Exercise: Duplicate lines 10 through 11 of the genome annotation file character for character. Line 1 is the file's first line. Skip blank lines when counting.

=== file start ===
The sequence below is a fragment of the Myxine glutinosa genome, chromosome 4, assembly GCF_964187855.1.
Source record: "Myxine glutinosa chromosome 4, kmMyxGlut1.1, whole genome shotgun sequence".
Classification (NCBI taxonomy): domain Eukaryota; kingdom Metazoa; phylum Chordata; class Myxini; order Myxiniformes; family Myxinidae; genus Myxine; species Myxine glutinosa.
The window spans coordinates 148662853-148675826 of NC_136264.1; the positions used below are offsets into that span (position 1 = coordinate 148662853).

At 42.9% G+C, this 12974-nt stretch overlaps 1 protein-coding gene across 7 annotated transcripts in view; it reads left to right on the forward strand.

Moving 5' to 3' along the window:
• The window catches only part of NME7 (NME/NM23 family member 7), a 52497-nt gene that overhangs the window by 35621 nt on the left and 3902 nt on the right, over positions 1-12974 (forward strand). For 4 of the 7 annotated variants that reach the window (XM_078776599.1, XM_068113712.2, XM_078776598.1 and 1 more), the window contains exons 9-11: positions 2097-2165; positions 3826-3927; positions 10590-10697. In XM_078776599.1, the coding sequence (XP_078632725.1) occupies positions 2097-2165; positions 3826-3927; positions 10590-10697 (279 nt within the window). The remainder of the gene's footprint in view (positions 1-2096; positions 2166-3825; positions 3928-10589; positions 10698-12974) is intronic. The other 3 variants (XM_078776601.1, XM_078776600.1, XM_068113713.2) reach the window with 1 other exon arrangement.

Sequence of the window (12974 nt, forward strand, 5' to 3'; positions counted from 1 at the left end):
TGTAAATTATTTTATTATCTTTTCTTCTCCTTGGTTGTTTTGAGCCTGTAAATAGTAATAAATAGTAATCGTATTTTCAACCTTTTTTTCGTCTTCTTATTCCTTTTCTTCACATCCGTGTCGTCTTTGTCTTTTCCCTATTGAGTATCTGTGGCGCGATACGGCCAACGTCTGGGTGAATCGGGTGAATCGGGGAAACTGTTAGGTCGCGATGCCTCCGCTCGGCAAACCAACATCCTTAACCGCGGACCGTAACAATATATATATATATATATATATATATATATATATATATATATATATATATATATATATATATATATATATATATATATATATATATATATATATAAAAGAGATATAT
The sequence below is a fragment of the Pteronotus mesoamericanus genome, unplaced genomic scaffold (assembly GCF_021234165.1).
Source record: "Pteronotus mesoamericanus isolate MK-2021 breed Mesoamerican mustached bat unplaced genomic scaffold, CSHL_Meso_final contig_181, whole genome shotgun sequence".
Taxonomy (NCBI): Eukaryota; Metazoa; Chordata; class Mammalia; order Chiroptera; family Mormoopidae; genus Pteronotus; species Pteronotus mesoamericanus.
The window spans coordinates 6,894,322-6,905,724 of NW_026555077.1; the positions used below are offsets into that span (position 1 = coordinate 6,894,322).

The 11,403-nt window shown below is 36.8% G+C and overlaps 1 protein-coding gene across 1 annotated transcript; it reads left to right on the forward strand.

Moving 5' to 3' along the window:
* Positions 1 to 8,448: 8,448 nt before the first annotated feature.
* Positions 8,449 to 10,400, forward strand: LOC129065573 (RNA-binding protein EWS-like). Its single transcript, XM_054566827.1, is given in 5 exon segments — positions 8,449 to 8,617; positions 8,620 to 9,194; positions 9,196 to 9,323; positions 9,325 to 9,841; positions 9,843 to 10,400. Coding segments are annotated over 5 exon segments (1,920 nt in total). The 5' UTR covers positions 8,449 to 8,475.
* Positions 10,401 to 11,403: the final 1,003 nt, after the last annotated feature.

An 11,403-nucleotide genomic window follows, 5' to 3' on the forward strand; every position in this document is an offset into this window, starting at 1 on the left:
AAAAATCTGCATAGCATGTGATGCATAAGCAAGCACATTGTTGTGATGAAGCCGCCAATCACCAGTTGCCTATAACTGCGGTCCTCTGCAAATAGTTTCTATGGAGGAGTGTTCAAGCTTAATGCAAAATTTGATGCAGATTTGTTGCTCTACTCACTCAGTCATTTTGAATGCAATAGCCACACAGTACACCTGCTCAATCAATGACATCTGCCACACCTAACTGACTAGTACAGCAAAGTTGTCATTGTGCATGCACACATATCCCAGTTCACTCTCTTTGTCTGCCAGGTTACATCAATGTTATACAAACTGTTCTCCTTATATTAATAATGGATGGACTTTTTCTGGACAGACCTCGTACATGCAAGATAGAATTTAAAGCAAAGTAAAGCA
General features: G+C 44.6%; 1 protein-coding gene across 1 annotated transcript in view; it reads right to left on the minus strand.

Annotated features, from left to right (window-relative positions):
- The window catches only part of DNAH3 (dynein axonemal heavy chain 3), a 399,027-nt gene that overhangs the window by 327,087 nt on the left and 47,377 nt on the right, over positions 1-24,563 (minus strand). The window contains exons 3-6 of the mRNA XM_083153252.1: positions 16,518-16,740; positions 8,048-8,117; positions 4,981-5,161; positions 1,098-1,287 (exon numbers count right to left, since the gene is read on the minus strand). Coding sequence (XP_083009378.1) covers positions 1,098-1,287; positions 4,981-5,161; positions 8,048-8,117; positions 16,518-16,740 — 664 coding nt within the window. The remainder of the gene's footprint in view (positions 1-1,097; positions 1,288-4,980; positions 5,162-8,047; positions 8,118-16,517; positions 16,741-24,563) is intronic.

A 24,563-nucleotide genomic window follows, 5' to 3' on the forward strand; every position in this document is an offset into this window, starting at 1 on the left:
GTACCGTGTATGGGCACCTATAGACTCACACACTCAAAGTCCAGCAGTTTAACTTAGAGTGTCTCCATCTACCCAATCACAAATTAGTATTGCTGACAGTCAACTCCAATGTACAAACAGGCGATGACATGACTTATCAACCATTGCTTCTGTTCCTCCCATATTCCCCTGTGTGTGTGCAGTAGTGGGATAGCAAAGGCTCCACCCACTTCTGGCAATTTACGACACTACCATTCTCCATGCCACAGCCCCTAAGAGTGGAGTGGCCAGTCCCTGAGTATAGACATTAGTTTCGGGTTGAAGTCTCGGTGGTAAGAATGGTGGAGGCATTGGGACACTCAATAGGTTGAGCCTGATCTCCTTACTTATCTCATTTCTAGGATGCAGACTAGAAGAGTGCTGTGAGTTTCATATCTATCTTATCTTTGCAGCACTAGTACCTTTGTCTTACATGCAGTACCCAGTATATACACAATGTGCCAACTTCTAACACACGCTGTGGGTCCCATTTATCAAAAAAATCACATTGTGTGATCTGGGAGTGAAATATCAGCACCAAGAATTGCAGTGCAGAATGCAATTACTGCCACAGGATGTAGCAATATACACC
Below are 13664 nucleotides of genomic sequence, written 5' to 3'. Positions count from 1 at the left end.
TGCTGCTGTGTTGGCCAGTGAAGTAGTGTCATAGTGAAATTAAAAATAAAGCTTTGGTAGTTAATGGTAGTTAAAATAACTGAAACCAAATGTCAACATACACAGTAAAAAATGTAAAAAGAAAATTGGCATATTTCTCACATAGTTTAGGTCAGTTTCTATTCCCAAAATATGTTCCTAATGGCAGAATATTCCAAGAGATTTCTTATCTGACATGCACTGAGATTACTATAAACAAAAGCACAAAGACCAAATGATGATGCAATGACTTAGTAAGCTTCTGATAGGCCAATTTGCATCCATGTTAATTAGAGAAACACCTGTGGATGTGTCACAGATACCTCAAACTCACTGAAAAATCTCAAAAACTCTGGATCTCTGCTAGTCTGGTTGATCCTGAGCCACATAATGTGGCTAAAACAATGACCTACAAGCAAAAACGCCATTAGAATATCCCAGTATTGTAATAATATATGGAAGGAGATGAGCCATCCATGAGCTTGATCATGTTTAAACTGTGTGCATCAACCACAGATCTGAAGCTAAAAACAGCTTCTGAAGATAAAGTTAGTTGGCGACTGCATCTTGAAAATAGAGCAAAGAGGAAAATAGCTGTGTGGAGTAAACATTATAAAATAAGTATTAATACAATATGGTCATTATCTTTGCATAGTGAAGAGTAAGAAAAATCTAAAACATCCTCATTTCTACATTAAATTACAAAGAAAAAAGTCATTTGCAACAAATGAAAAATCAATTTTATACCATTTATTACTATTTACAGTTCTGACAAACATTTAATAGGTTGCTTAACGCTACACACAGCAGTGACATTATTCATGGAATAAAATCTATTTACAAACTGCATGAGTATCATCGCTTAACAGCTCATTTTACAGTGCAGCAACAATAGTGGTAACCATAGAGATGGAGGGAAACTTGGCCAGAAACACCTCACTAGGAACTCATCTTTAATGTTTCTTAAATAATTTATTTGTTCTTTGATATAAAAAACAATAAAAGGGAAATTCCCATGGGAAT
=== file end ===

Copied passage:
The sequence below is a fragment of the Pteronotus mesoamericanus genome, unplaced genomic scaffold (assembly GCF_021234165.1).
Source record: "Pteronotus mesoamericanus isolate MK-2021 breed Mesoamerican mustached bat unplaced genomic scaffold, CSHL_Meso_final contig_181, whole genome shotgun sequence".